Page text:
There might be less information available regarding Duck-billed Buntingi and Caridina dennerli, as each of the freshwater species only lives in certain areas. The Duck-billed Buntingi only inhabits Lake Poso, Central Sulawesi; while the Caridina dennerli can only be found in Lake Matano, South Sulawesi. There is no other place in the world that harbours these species.
Both places are paradise of endemic freshwater biota in the world. In Lake Poso alone, for example, there are 16 endemic freshwater species of fishes, shrimps, and molluscs. Aside from the Duck-billed Buntingi Adrianichthys kruyti, there are also Poso Bungu Weberogobius amadi and Popta’s Buntingi Xenopoecilus poptae. Unfortunately, those three unique fish species are currently Critically Endangered. That is to say, if their habitat in Lake Poso is damaged, they will be extinct.
The same goes for Lake Matano that is a part of Malili Lake System. The Malili Lake System consists of five interconnected lakes. Its three main lakes, Matano, Mahalona, and Towuti, are even directly connected.
Those lakes are located on different levels of height, resulting in the water from Matano to flow to Mahalona and from Mahalona to Towuti. The water from Towuti then flows to Larona and Malili River that end in Bone Bay.
Uniquely, although the lakes are interconnected, the faunas in each of those lakes are different. “Many of them are even endemic to a single location,” said Jihad, Burung Indonesia’s Bird Conservation Officer. The Ricefish Oryzias matanensis, for example, is endemic to Lake Matano. Its family, O. profundicola only exists in Lake Towuti; while O. hadiatyae is indigenuos to Lake Masapi—one of the small lakes in Malili Lake System.
Due to its high level of endemicity, various kinds of new species continue to be found by scientists in the Malili Lake System. In 2006, Kristina Zitzler from Museum of Natural History, Berlin, Germany, discovered a freshwater shrimp species, Caridina spongicola, in Lake Towuti. It is later known that there are still more endemic freshwater shrimp species in the Malili Lake System that have not been named and scientifically studied. “And yet, some of the Malili’s endemic shrimps are already known worldwide as ornamental shrimps coveted by freshwater aquarium enthusiasts. If they are not sustainably managed, those endemic species will be threatened as a result,” said Adi Widyanto, Regional Implementation Team Leader of Critical Ecosystem Partnership Fund (CEPF) from Burung Indonesia.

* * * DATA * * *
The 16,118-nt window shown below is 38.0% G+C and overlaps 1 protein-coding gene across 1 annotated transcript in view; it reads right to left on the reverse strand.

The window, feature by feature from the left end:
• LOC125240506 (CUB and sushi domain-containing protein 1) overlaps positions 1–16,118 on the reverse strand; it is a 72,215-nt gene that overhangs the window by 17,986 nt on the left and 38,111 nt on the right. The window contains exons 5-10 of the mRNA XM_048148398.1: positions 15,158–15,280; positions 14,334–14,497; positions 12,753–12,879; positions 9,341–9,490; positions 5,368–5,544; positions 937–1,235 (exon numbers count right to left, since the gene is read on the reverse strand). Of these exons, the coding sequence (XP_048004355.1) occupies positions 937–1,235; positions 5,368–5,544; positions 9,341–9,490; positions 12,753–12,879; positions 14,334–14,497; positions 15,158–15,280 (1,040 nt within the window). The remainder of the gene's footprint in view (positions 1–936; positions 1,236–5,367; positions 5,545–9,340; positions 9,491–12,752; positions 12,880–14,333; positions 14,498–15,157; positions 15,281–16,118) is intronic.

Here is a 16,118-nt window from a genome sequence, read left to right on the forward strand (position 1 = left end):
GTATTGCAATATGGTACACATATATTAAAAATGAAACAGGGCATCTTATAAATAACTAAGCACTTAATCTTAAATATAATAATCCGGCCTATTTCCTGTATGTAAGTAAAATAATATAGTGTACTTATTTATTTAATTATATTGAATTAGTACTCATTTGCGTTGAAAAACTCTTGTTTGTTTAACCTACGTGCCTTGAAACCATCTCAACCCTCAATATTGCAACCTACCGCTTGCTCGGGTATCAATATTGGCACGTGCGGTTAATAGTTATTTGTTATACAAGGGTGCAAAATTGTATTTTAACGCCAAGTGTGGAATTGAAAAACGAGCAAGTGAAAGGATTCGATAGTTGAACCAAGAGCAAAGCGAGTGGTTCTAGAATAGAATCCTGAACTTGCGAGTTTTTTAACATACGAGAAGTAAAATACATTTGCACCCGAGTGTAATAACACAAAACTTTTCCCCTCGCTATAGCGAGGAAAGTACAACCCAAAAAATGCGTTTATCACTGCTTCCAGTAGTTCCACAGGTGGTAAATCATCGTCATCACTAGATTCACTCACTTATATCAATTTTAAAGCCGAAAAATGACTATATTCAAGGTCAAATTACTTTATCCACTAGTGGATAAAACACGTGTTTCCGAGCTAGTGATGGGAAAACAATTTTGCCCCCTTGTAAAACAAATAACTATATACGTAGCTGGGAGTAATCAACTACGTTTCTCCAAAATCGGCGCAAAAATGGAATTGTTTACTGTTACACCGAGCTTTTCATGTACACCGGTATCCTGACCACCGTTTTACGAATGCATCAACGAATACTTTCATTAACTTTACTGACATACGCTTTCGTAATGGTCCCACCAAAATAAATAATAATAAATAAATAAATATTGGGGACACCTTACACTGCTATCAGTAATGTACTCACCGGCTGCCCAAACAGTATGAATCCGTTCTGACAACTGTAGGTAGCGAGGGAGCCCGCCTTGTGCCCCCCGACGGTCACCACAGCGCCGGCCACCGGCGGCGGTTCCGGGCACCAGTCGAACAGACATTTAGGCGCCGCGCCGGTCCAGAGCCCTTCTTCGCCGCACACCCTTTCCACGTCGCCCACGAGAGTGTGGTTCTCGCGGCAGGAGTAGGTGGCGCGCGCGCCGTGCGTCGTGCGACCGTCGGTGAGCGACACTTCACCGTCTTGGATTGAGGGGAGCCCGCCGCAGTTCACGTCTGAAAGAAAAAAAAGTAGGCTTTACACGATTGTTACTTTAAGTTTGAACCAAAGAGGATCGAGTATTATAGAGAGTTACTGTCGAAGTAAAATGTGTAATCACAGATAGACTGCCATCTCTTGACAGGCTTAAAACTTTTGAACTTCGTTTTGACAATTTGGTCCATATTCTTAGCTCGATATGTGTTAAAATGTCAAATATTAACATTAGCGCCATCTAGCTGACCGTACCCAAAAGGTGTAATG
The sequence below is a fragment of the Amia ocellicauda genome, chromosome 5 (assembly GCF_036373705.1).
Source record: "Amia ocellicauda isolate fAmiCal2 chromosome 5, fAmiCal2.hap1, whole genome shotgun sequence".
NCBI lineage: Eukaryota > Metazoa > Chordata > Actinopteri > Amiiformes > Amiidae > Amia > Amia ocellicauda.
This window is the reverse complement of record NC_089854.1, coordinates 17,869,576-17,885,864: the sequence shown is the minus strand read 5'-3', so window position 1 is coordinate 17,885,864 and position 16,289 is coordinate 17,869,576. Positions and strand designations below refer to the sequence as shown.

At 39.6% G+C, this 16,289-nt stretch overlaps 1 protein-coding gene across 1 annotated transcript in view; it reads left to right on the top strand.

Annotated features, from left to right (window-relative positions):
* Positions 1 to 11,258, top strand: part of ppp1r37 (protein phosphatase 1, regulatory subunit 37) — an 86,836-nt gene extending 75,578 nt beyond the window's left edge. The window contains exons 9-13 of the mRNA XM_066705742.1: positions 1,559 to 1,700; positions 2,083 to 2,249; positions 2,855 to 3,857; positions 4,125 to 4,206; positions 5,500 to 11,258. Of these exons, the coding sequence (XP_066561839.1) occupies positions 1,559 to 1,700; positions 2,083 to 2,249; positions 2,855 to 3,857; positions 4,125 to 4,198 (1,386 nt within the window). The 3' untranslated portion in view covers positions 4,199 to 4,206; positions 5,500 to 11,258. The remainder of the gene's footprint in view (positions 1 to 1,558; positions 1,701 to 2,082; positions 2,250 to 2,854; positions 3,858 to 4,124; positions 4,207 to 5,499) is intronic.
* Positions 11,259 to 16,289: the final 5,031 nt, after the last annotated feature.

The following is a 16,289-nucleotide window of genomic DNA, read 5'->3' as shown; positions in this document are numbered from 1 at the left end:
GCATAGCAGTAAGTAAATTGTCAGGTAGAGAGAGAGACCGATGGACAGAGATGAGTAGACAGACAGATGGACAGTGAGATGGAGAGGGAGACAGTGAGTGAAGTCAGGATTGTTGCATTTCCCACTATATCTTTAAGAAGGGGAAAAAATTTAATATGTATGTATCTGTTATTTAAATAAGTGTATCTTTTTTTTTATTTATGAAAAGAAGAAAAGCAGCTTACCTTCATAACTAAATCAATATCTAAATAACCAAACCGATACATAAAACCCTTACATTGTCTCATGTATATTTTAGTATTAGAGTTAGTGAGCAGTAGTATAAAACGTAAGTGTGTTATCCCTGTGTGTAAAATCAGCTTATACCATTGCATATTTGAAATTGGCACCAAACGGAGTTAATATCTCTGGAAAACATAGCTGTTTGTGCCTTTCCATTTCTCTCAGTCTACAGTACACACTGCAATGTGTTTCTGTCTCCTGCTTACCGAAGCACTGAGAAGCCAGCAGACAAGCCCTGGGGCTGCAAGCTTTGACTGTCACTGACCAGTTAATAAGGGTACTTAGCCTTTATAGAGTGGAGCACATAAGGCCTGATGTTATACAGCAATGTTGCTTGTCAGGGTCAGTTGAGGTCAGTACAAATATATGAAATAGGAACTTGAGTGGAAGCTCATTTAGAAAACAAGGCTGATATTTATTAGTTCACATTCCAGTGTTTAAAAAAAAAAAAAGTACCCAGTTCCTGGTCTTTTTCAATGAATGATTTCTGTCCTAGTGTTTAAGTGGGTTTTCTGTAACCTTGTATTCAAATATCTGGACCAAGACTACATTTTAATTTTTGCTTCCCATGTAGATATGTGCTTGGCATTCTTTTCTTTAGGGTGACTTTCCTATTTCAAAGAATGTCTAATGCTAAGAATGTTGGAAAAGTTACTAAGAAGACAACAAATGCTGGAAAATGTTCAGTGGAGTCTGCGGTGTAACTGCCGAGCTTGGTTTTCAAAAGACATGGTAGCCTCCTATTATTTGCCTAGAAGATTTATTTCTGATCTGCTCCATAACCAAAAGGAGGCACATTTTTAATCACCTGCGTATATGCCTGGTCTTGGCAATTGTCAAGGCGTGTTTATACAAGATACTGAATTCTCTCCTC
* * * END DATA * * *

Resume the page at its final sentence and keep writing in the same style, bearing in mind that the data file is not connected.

In addition to being hunted for hobby, the biodiversity in Malili Lake System is also facing another form of threats. One of them is the introduction of freshwater fishes, such as Nile tilapia, flowerhorn, and plecostomus that turned out to be predators or competitors, threatening the local species.
Comprehensive ecosystem and species conservation efforts are needed to save important areas such as Poso and Malili, therefore, CEPF included Lake Poso and Malili Lake System in its prioritised funding areas for biodiversity conservation.
In November 2015, Burung Indonesia as Regional Implementation Team of CEPF welcomed proposals submission for small grant projects by local and national civil society organisations for conservation in these areas. The grant was expected to motivate the communities to protect threatened biodiversity in Wallacea.